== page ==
For a game that felt over before it begun, the short-handed Kings held tough against the reigning champion Golden State Warriors and the eventual 103-94 loss was much closer than the final score indicated.
With DeMarcus Cousins still hampered by his achilles strain and Darren Collison also out due to hamstring trouble, the Kings had to rely on their newly acquired depth to keep pace with Golden State. Rajon Rondo had a triple double with 12 points, 15 assists, 12 rebounds and four steals, and Marco Belinelli and Rudy Gay both finished 22 points. Kosta Koufos had 12 points and 10 rebounds, and Omri Casspi added 10 points off the bench.
Reigning MVP Steph Curry also finished with 24 points to lead the Warriors, while Klay Thompson added 18 points and battletank Draymond Green had 10 points, seven assists and nine rebounds.
Sacramento kept the score close deep into the fourth quarter, but their final lead at 79-78 was crushed when Curry hit his first three of the night with 5:48 remaining. Sacramento had been outrebounding Golden State throughout the game, but the Warriors clamped down on the boards in the fourth quarter and outrebounded the Kings 17-9 in the final period.
While the Kings deserve top marks for their scrappy defensive play that limited the Warriors throughout the contest, Golden State's usually stellar offense was unusually impotent—the Warriors shot 8- 39 from three and missed a large number of open and near-open shots that would normally be easy-money for a team that had been shooting 42% on the season from deep.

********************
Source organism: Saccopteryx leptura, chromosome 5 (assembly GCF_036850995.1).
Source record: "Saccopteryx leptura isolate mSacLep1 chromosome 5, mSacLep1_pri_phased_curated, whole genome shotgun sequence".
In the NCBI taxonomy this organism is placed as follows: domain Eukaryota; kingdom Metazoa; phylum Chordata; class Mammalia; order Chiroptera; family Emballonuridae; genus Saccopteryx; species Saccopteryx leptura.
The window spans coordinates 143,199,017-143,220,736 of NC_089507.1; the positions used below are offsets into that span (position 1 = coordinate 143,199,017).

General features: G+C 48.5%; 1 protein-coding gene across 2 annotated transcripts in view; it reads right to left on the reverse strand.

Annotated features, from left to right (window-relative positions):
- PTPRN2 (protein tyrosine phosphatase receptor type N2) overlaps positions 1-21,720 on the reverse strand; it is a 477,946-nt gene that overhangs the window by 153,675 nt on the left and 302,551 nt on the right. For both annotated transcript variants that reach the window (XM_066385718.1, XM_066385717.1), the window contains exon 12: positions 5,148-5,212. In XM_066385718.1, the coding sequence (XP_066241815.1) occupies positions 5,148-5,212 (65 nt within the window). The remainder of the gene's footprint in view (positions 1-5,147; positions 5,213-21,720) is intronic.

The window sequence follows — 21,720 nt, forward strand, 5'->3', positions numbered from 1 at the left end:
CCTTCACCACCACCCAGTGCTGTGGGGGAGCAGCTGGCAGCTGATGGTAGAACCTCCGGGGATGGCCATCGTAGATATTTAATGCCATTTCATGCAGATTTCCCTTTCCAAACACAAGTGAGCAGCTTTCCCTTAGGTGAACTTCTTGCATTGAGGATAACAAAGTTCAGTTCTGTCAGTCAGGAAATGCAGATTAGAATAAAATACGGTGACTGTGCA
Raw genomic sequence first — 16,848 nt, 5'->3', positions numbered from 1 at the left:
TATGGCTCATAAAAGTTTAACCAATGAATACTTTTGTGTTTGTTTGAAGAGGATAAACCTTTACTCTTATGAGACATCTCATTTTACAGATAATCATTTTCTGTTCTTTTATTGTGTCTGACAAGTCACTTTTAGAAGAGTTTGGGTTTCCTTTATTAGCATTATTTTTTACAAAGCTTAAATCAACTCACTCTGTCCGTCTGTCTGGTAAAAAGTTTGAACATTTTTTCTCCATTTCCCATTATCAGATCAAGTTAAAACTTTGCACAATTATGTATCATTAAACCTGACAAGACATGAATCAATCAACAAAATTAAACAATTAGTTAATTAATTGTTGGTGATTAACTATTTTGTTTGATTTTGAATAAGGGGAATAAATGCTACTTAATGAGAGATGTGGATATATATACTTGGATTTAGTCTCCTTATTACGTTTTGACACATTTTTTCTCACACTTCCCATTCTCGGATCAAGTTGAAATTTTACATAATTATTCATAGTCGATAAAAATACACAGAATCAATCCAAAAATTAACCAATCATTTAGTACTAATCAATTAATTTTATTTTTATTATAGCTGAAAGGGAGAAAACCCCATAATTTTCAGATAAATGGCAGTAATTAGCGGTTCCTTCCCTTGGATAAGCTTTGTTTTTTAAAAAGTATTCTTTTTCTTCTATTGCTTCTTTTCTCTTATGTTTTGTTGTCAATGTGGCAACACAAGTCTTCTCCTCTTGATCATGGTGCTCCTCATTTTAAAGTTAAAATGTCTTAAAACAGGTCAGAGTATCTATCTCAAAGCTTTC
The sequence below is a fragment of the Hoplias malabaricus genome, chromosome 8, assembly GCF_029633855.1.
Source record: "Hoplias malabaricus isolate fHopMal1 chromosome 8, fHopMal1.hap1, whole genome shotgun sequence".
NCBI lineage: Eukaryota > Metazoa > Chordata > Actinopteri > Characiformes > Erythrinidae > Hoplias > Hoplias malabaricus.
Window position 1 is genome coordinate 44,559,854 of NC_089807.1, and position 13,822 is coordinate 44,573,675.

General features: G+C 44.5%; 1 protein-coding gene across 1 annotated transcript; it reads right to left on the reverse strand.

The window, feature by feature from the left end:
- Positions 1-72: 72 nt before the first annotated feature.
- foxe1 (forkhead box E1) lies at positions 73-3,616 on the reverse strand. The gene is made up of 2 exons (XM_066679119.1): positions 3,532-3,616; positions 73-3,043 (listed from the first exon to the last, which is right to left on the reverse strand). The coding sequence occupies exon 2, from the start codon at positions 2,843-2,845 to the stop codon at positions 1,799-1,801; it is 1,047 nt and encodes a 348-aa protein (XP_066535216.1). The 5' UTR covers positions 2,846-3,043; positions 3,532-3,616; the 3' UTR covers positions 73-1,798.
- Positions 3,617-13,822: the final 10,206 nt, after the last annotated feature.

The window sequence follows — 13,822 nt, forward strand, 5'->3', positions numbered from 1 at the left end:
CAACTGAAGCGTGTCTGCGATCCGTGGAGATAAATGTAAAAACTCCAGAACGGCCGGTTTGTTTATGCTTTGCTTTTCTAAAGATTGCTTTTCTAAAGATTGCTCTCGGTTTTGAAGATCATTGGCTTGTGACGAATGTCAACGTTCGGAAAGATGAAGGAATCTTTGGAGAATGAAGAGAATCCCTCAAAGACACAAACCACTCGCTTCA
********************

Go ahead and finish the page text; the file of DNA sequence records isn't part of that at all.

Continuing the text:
Sacramento maintained the lead for much of the first quarter as the Warriors offense struggled, but the Kings starting lineup featured only Gay as a premier scorer and couldn't take advantage offensively. Coach George Karl opted for a defense heavy starting five that featured Rondo, James Anderson, Quincy Acy, Gay and Koufos, and while it showed success defensively Karl had to rotate Belinelli in quickly and often to provide some scoring help.
While the Kings already lacked offensive firepower, they doomed themselves early with terrible ball control. Sacramento finished the first half with 14 turnovers as they continually dribbled off their own feet and often telegraphed passes right into waiting Golden State defenders. On a night where the Kings brought the defensive intensity and caught the Warriors on an off-offensive night, turnovers were again their biggest non-injury weakness. The team finished the game with 22 turnovers, which led to 29 points by the Warriors.
For the rival's perspective, check out Golden State Of Mind.
- Former King Jason Thompson entered into the game midway through the first to applause from the Sacramento faithful, and finished with two points and three rebounds in seven minutes for the Warriors.
- The bad news for the Kings continued beyond the contest, as Collison—who was kept out of the game due to a hamstring injury—told CSN's James Ham that an MRI on his sprained left hamstring was "not good" and he would be out "several days at minimal."
- Ben McLemore continued to sit on the bench, and while he provided some solid defense against the Warriors second unit, he showed little reason on the offensive end to be in the game—he finished with two points on 1-4 shooting in 16 minutes and also committed four turnovers. James Anderson, who started the contest, had two points and three assists on 1-3 shooting.